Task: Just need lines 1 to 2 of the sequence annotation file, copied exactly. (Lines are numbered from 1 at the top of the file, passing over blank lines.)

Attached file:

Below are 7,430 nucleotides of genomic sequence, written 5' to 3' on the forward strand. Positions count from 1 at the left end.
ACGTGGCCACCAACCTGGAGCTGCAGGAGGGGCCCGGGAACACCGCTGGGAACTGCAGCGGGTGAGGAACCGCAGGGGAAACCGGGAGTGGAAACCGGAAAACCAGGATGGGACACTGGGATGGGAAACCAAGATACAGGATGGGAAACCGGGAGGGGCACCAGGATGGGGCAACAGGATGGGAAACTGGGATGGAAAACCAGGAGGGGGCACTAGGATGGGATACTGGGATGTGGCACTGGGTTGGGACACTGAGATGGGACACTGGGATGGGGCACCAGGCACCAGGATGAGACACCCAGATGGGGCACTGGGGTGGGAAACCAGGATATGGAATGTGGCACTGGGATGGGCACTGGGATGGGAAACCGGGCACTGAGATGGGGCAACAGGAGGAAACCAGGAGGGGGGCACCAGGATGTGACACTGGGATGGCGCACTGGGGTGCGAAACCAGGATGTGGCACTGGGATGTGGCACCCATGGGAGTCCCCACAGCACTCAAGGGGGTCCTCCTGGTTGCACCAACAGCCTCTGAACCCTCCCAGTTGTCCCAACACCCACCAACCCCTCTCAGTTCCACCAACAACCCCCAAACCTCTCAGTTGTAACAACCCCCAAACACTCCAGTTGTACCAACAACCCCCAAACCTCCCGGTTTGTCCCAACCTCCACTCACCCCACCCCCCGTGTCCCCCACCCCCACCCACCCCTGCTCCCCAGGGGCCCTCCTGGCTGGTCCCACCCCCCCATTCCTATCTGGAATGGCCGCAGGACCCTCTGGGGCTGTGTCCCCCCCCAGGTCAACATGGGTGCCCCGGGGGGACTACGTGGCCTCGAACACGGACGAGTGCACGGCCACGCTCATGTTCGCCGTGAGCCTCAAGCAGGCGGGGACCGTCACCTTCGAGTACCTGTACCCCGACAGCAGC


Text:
Below are 7,430 nucleotides of genomic sequence, written 5' to 3' on the forward strand. Positions count from 1 at the left end.
ACGTGGCCACCAACCTGGAGCTGCAGGAGGGGCCCGGGAACACCGCTGGGAACTGCAGCGGGTGAGGAACCGCAGGGGAAACCGGGAGTGGAAACCGGAAAACCAGGATGGGACACTGGGATGGGAAACCAAGATACAGGATGGGAAACCGGGAGGGGCACCAGGATGGGGCAACAGGATGGGAAACTGGGATGGAAAACCAGGAGGGGGCACTAGGATGGGATACTGGGATGTGGCACTGGGTTGGGACACTGAGATGGGACACTGGGATGGGGCACCAGGCACCAGGATGAGACACCCAGATGGGGCACTGGGGTGGGAAACCAGGATATGGAATGTGGCACTGGGATGGGCACTGGGATGGGAAACCGGGCACTGAGATGGGGCAACAGGAGGAAACCAGGAGGGGGGCACCAGGATGTGACACTGGGATGGCGCACTGGGGTGCGAAACCAGGATGTGGCACTGGGATGTGGCACCCATGGGAGTCCCCACAGCACTCAAGGGGGTCCTCCTGGTTGCACCAACAGCCTCTGAACCCTCCCAGTTGTCCCAACACCCACCAACCCCTCTCAGTTCCACCAACAACCCCCAAACCTCTCAGTTGTAACAACCCCCAAACACTCCAGTTGTACCAACAACCCCCAAACCTCCCGGTTTGTCCCAACCTCCACTCACCCCACCCCCCGTGTCCCCCACCCCCACCCACCCCTGCTCCCCAGGGGCCCTCCTGGCTGGTCCCACCCCCCCATTCCTATCTGGAATGGCCGCAGGACCCTCTGGGGCTGTGTCCCCCCCCAGGTCAACATGGGTGCCCCGGGGGGACTACGTGGCCTCGAACACGGACGAGTGCACGGCCACGCTCATGTTCGCCGTGAGCCTCAAGCAGGCGGGGACCGTCACCTTCGAGTACCTGTACCCCGACAGCAGC